IBV infections were stable in Q4. Cystic oviducts are still being identified and the DMV strain continues to be identified.
The number of coccidiosis and necrotic enteritis cases reported by practitioners was stable to increased this quarter. One practitioner reported necrotic enteritis secondary to a few outbreaks of E. necatrix. AHL reported four cases of small intestinal coccidiosis including one due to E. necatrix, two cecal coccidiosis cases, and one combined small intestinal and cecal coccidiosis (also involving E. necatrix).
Subclinical rickets was diagnosed by a practitioner but there were no flock level clinical signs.
Five cases of white chick syndrome were diagnosed by AHL and two cases were reported by practitioners.
One case of blackhead was reported by AHL.
Poultry practitioners reported a variety of Salmonella isolates including S. Kiambu, S. Kentucky, S. Putten, S. Oranienburg, S. Hadar.
Bacterial peritonitis/salpingitis due to E. coli was stable.
Early systemic bacterial infection (<14 days) remained stable. E.coli isolation was reported by AHL.
One case of osteomyelitis /tenosynovitis /arthritis due to bacterial septicemia was reported by AHL.
Focal duodenal necrosis (FDN) was reported by one practitioner this quarter but is otherwise considered stable to slightly increased within the industry. AHL also reported a couple of cases of FDN diagnosed histologically.
A case of false layer syndrome, the first to be confirmed in the past few years, was reported by a practitioner. The flock achieved 93% production so it was considered a mild case.
There were a couple of suspect cases of IBV where there appeared to be oviductal hypoplasia (gross and histologic diagnosis). This was also reported by the practitioners. Two cases of reduced egg production/quality were IBV PCR positive and the DMV strain was identified on genotyping.
One case of histomoniasis in a layer flock was diagnosed by AHL.
Two cases of necrotic enteritis and four cases of coccidiosis were reported by AHL and one case of E. brunneti coccidiosis by a practitioner.
Early systemic bacterial infection <14d were stable to decreased.
Other causes of early mortality < 14d were stable this quarter.
Late systemic bacterial infection >14d were stable to increased. E.coli and bacterial hepatitis/arthritis involving Pseudomonas spp were identified by practitioners.
Necrotic enteritis and coccidiosis were reported as stable to increased by practitioners. AHL reported a case of cecal coccidiosis.
A case of rickets was reported by AHL.
Enteritis was reported as stable to increased this quarter by practitioners
Two cases of blackhead were reported this quarter by practitioners and, in one case, about forty percent were condemned for liver lesions. Practitioners could not obtain the parvomycin for treatment of blackhead as the Canadian allotment went to Western Canada where there has been a dramatic increase in blackhead cases.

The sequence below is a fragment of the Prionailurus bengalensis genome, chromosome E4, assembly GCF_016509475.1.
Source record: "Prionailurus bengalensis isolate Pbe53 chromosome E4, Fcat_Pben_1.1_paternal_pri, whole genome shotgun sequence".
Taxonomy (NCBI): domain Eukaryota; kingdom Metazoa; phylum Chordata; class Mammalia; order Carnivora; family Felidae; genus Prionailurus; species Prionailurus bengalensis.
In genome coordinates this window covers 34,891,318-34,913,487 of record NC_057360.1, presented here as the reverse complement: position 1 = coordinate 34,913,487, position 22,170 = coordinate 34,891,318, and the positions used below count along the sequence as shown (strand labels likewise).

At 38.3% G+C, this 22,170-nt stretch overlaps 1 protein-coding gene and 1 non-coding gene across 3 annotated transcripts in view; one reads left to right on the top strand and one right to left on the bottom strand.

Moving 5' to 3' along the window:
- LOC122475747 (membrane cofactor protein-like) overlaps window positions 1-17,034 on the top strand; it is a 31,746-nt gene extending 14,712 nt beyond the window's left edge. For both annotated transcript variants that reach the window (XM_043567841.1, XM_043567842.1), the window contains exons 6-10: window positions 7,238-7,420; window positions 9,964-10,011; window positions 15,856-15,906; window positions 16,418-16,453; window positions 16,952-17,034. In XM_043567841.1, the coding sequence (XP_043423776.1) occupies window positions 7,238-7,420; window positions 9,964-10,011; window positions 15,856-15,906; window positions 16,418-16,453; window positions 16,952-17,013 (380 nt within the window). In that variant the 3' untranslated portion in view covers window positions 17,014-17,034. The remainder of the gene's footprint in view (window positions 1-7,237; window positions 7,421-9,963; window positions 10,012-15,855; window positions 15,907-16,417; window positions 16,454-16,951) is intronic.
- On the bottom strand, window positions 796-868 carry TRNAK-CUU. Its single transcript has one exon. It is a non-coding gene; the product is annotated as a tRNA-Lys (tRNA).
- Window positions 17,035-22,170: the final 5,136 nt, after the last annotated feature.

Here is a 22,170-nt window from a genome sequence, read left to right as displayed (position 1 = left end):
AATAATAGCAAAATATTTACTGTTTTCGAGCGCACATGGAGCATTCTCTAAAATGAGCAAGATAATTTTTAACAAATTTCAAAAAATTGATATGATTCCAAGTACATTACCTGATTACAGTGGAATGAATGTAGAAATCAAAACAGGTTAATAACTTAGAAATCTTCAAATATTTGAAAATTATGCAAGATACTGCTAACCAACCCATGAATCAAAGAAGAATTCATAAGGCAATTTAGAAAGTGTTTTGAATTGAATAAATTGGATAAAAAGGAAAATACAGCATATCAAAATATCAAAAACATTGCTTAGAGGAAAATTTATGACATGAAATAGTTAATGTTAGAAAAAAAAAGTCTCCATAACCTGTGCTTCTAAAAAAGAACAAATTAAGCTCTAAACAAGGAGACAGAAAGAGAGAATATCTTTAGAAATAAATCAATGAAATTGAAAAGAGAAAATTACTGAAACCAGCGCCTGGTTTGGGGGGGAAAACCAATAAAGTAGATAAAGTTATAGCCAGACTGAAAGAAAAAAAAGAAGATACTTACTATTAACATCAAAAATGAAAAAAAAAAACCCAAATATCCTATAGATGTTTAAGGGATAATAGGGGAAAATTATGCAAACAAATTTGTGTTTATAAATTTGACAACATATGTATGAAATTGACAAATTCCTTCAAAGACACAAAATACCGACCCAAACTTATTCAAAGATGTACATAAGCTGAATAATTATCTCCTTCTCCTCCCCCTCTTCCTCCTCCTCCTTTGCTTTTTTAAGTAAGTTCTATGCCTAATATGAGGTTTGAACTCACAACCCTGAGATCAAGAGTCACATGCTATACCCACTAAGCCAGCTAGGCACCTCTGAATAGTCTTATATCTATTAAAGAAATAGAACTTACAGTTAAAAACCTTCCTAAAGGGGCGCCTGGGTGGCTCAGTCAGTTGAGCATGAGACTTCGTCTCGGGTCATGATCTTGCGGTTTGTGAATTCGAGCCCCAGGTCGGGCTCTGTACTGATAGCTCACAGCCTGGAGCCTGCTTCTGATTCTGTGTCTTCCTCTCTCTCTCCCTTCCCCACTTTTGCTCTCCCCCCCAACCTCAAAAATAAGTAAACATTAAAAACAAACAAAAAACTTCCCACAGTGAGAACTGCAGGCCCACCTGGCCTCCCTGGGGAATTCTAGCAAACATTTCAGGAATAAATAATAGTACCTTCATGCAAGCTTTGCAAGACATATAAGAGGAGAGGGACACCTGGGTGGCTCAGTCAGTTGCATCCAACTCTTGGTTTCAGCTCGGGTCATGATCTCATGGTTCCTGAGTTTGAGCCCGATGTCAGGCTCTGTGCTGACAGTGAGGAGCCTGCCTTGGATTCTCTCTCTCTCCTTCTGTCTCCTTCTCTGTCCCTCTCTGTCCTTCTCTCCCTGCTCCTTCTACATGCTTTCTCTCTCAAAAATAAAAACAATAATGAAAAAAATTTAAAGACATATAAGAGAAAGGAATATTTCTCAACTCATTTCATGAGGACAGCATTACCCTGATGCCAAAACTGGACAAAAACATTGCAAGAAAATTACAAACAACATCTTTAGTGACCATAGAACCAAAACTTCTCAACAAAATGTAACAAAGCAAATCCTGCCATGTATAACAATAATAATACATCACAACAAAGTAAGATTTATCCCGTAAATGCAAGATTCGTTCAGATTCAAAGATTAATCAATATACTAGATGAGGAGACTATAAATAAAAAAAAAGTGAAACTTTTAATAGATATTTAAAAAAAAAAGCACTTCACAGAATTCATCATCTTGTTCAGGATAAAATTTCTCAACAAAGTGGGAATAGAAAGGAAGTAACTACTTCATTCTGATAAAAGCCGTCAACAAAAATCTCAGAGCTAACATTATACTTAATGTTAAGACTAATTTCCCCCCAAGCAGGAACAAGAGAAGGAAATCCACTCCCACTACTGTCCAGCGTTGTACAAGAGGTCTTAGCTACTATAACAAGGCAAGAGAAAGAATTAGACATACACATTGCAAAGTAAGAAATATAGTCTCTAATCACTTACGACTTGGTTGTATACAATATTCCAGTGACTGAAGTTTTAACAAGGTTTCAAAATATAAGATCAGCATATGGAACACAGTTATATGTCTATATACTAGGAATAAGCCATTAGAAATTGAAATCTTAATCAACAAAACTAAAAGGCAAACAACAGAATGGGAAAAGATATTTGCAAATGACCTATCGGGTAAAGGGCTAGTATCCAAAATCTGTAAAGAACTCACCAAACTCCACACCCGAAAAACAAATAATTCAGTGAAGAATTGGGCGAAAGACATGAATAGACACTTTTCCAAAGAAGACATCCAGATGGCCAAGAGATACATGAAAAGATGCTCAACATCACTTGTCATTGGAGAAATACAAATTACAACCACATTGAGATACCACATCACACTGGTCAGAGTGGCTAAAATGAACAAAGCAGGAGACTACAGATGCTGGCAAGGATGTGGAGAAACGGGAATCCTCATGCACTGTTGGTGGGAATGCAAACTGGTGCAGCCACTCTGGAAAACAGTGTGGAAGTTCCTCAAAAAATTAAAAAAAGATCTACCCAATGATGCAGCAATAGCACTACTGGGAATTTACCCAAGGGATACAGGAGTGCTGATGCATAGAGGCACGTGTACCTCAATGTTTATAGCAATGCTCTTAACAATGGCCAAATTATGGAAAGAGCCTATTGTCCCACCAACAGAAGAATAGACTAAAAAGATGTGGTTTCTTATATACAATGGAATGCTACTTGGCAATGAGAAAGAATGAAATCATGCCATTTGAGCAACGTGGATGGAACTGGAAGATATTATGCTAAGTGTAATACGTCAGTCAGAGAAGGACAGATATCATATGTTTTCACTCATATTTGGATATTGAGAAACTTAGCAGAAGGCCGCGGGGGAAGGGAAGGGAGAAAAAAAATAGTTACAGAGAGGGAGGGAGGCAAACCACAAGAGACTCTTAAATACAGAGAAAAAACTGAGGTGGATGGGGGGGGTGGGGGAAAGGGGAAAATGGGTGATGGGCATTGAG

Veterinarians reported tenosynovitis due to reovirus was stable to increased this quarter. One practitioner reported that cases of aortic ruptures due to reovirus seem to be decreased. Pericarditis lesions were seem in 21 day old birds that looked like reovirus lesions (lymphoid infiltrates) in chickens . These birds also had tenosynovitis at 10-11 days. One reovirus case genotyped at AHL identified the Pennsylvania strain.
Fowl cholera was diagnosed by the AHL in a 10 week old flock. Erysipelas was diagnosed in two 15 week old flocks.
One practitioner noted a case of burned footpads due to ammonia. One practitioner reported a case of gangrenous (Clostridial) dermatitis.
Poultry practitioners reported a variety of Salmonella isolates including S. Liverpool, S. Uganda, S. Schwarzengrund, S. Senftenberg, S. Infantis, S. Litchfield, S. Bredeney, S. Meunchen and S. Hadar.
AHL continues to receive increasing submissions from backyard flocks.
Marek’s disease continues to be the most common diagnosis
A number of flocks continue to have external and internal parasitism diagnosed including lice, coccidiosis, Ascaridia, Heterakis and Capillaria. Intestinal parasitism predisposes these birds to development of necrotic enteritis.
Three cases of ILT were diagnosed by AHL . On genotyping, one case was a vaccine strain, one was PCR positive but not Typed, and one isolate was indistinguishable from the vaccine virus.
Intussusceptions were diagnosed in two birds (3 and 5 months of age). No etiology could be identified.
Various other diagnoses in chickens included: IBV, egg bound, internal lay, and emaciation.
Events and News
Poultry Industry Council events: https://www.poultryindustrycouncil.ca/poultryindustry-events/2019-12/
We thank the following poultry veterinarians who completed the veterinary survey: Dr. Elizabeth Black, Dr. Peter Gazdzinski, Dr. Shahbaz Haq, Dr. Genevieve Huard, Dr. Mike Joyce, Dr. Anastasia Novy, Dr. Mike Petrik, Dr. Cynthia Philippe, Dr. Joanne Rafuse, Dr. Fernando Salgado-Bierman, Dr. Kathleen Sary, Dr. Ben Schlegel, Dr. Chanelle Taylor, Dr. Lloyd Weber, Dr. Alex Weisz, and Dr. Jessalyn Walkey.